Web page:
Join Early Retirement Today
Thread Tools Search this Thread Display Modes
Cap Gains Rate vs Effective Rate
Old 03-06-2021, 11:41 AM   #1
Give me a museum and I'll fill it. (Picasso)
Give me a forum ...
Join Date: Mar 2011
Posts: 6,292
Cap Gains Rate vs Effective Rate

I think I know the answer here but want to double check. "Numbers is hard for me"

All things being equal:
If one's after tax cap gains are taxed at 15% and one's effective tax rate is 15% does that mean that if I were to withdraw from my IRA or my after tax account it would make no difference?

Or are all things unequal in that the mix of IRA/after tax skews the tax profile even while maintaining a net 15% effective rate?
Living well is the best revenge!
Retired @ 52 in 2005
marko is offline   Reply With Quote
Join the #1 Early Retirement and Financial Independence Forum Today - It's Totally Free!

Are you planning to be financially independent as early as possible so you can live life on your own terms? Discuss successful investing strategies, asset allocation models, tax strategies and other related topics in our online forum community. Our members range from young folks just starting their journey to financial independence, military retirees and even multimillionaires. No matter where you fit in you'll find that is a great community to join. Best of all it's totally FREE!

You are currently viewing our boards as a guest so you have limited access to our community. Please take the time to register and you will gain a lot of great new features including; the ability to participate in discussions, network with our members, see fewer ads, upload photographs, create a retirement blog, send private messages and so much, much more!

Old 03-06-2021, 11:51 AM   #2
Give me a museum and I'll fill it. (Picasso)
Give me a forum ...
pb4uski's Avatar
Join Date: Nov 2010
Location: Sarasota, FL & Vermont
Posts: 28,992
I don't think so. Money that you withdraw from your IRA is likely all ordinary income and would be taxed at ordinary rates of 0% (if income before tIRA withdrawals were less than the standard deduction), 10%, 12%, 22%, etc. If you were already in the 12% tax bracket and the tIRA withdrawal bridged the 12% and 22% tax brackets then it is possible that the marginal rate might be 15%, but it would be rare.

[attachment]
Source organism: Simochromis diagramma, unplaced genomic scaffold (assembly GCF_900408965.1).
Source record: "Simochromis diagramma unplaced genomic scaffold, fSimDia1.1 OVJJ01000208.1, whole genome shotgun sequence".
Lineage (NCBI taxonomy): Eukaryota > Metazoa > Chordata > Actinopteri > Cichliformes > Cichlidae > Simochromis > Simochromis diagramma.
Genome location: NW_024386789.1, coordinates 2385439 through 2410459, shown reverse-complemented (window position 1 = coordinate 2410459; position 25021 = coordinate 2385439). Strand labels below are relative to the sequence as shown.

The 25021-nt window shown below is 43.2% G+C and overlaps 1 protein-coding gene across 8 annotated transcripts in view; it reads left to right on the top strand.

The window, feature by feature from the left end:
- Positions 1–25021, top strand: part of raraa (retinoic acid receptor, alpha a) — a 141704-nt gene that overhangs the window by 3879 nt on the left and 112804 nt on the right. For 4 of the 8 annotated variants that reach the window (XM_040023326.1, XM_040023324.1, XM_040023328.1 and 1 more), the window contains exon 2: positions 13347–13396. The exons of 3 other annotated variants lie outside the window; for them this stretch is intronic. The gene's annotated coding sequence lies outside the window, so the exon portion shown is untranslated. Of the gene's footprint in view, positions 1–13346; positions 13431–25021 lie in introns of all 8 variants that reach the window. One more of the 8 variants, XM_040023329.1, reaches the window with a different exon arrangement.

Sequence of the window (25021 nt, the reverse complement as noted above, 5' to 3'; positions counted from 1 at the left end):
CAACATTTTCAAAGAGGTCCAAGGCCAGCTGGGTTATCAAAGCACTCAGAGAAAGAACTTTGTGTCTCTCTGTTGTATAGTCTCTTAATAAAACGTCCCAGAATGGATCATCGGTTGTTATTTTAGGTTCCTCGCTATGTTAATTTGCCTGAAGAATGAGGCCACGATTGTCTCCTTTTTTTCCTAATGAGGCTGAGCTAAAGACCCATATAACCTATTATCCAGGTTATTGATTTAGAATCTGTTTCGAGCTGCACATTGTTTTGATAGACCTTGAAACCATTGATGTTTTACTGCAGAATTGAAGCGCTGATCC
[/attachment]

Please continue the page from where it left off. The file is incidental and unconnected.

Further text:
LTCG rates are generally 15%, but 0% for lower income levels and 20% or more for really high income levels.

I think your best bet is to use something like the dinkytown tax calculator to but in your base case and then look at the increase in tax in relation to $x of tIRA withdrawals or the increase in tax in relation to $x of added LTCG.
If something cannot endure laughter.... it cannot endure.
Patience is the art of concealing your impatience.
Slow and steady wins the race.

Retired Jan 2012 at age 65/35/0 AA TBD
pb4uski is online now   Reply With Quote
Old 03-06-2021, 11:58 AM   #3
Give me a museum and I'll fill it. (Picasso)
Give me a forum ...
RunningBum's Avatar
Join Date: Jun 2007
Posts: 10,837
I'm going with B, all things unequal.

The main thing is, from your after tax account you only pay tax on the gains. If you need $10K, and have $10K in a fund with $5K of capital gains, you only pay capital gains tax on $5K. On an IRA withdrawal you pay ordinary income taxes on the full $10K. It's less of a hit to take from your after tax account unless your basis is $0.

On the other hand, if you're at all concerned with leaving something to heirs, your IRA will have to be drained by you or them at some point. But as the rules are today (subject to change), they would get stepped up basis on holdings in your after tax account, so it could be better to just hold onto those.

If charitable giving is a factor, consider whether it's better to do QCDs from your tIRA and giving appreciated assets. The latter relies on itemizing deductions.

Watch for any additional hits caused by taking more income, such as IRMAA, or causing more of your SS or QDivs/LTCGs to be taxed. That might favor taking from your taxable account to limit income.

There is no 15% bracket right now for regular income. I guess by "effective tax rate" you mean overall tax rate? That doesn't cover what the additional $10K (or whatever amount) you are taking, so I suggest using the marginal rate.

For the most part, it's probably not that much of a difference. But they aren't equal.
RunningBum is offline   Reply With Quote
Old 03-06-2021, 04:03 PM   #4
Give me a museum and I'll fill it. (Picasso)
Give me a forum ...
audreyh1's Avatar
Join Date: Jan 2006
Location: Rio Grande Valley
Posts: 28,850
Often very different. The tax calcs are quite different.
Retired since summer 1999.
audreyh1 is online now   Reply With Quote

Currently Active Users Viewing This Thread: 1 (0 members and 1 guests)
Thread Tools Search this Thread
Search this Thread:

Advanced Search
Display Modes

Posting Rules
You may not post new threads
You may not post replies
You may not post attachments
You may not edit your posts

BB code is On
Smilies are On
[IMG] code is On
HTML code is Off
Trackbacks are Off
Pingbacks are Off
Refbacks are Off

Similar Threads
Thread Thread Starter Forum Replies Last Post
capital gains: is there an effective tax rate? mrfeh FIRE and Money 33 07-23-2013 07:51 PM
Shielding Gains from Higher Cap Gain Rate in 2011? grumpy FIRE and Money 6 09-09-2010 10:45 AM
Tax Questions: 1. Cap Gains 2. Tax Rate TromboneAl FIRE and Money 2 12-12-2007 09:49 AM
Mutual fund: better to reinvest cap gains/dividend soupcxan FIRE and Money 4 11-08-2004 01:00 PM
Confused about cap gains Cal Other topics 3 10-04-2004 07:44 PM

» Quick Links

All times are GMT -6. The time now is 12:20 PM.
Powered by vBulletin® Version 3.8.8 Beta 1
Copyright ©2000 - 2021, vBulletin Solutions, Inc.